In early April, Mayor Tom Potter, local businessman Sho Dozono and several dozen other Portlanders will jet to New Orleans on a "Flight of Friendship," meeting for four days with dignitaries and gleaning ways to help the ongoing Hurricane Katrina recovery effort on the Gulf Coast.
But they're not the only locals looking to help.
Back at home in Portland, artists also are joining the fight to help the recovery 18 months after the collapse of the levees in New Orleans killed an estimated 1,500 people. About 200,000 homes were destroyed in Louisiana alone.
"I was originally of the opinion that New Orleans shouldn't be rebuilt," says Justin Valls, a 25-year-old filmmaker and one of the organizers of Unmasking New Orleans, a multimedia benefit taking place March 10 at AudioCinema (226 SE Madison St., under the Hawthorne Bridge).
All proceeds benefit the New Orleans nonprofit group Alliance for Affordable Energy, an organization urging New Orleanians to rebuild with energy efficiency in mind. Tickets will be sold at the door for $20 ($10 for students).
After repeated visits to the Gulf Coast, Valls now wants to see the Big Easy rebuilt...only greener.
"New Orleans has one of the highest energy per-capita usages in the country," Valls says. "Every dollar spent in Portland has less impact on our global-warming battle than if it was spent in New Orleans."
Like tens of thousands of other Gulf Coast structures, the Alliance lost its roof during Katrina and had to be gutted and rebuilt. Since then, the group has held eco-workshops for homeowners and contractors, and Saturday's benefit will help the Alliance continue to spread its message of earth-friendly rebuilding.
The fundraiser will include interactive video art, a continuous loop of short films, a live performance by local musician Mary Flower, speakers from the Crescent City and a performance by visiting New Orleans spoken-word artist Moose Jackson.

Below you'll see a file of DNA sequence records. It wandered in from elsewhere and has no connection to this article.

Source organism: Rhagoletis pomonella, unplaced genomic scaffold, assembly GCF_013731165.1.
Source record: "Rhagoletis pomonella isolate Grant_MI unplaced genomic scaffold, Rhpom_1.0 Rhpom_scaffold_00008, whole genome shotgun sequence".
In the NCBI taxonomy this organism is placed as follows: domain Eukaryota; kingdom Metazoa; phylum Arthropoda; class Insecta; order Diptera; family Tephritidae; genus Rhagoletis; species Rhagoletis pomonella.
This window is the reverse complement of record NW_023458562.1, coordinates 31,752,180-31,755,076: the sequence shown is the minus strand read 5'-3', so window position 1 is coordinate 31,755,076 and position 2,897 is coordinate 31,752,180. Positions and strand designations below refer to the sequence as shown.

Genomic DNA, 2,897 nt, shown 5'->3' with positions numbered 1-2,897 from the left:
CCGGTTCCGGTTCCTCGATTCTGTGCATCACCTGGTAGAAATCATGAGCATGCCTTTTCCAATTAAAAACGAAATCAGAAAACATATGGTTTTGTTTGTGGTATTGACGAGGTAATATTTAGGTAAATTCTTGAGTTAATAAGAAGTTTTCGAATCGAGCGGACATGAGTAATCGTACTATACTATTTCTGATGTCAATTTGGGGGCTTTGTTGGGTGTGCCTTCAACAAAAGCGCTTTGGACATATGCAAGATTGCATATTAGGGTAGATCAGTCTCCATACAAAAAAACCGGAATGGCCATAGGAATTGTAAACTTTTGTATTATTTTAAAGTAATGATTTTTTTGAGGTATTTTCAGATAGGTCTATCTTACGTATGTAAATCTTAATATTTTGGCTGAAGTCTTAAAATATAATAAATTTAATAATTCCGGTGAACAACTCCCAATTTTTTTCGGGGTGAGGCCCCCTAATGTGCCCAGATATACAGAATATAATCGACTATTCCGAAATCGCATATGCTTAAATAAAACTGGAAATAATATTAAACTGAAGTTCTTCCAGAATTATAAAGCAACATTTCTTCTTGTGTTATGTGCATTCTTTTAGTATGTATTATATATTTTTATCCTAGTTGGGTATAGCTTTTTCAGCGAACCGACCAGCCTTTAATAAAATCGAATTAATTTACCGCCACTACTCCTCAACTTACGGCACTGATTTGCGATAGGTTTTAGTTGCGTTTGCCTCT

Another art project with local ties is Constance: Replicas and Replacements, a limited-edition art book (1,000 copies) with contributions by 40 New Orleans artists. It's not a benefit project, though; as editor Patrick Strange says, "The goal of Constance is to expose New Orleans artists and their art to outside audiences."
One of those artists now living in Portland is 27-year-old Cord Bueker, who moved here last April from New Orleans' Lower Garden District (near the Superdome). Bueker is now working as assistant gallery director at Pulliam Deffenbaugh Gallery in the Pearl District, as well as an associate at the Northeast Alberta Street shop Office, where Constance is sold. The book can also be found at Compound (107 NW 5th Ave.) and Floating World (20 NW 5th Ave., #101).
"It's still very hard to find a place in New Orleans, and the overall cost of living—the very thing that made it attractive for artists —has gone way up," says Bueker, who just returned from Mardi Gras in New Orleans.
"It was great to visit, and it's been a tough transition in some ways," Bueker says. "But I'm happy to be back in Portland."
Bueker will also be attending "Unmasking New Orleans," which will feature an auction of more than 80 artworks by Portland and New Orleans artists. (The artists will split the proceeds evenly with the Alliance for Affordable Energy.)
Also on view will be selections from Valls' documentary Abode, a film that he's been working on for more than a year. Most of his existing footage was taken on the streets and the backroads of New Orleans, filmed by Valls and a small crew as they rode around on bicycles.
"It feels much more like art when there is that sincerity level," says Valls. "The lack of money has really highlighted the volunteer nature of everything we do."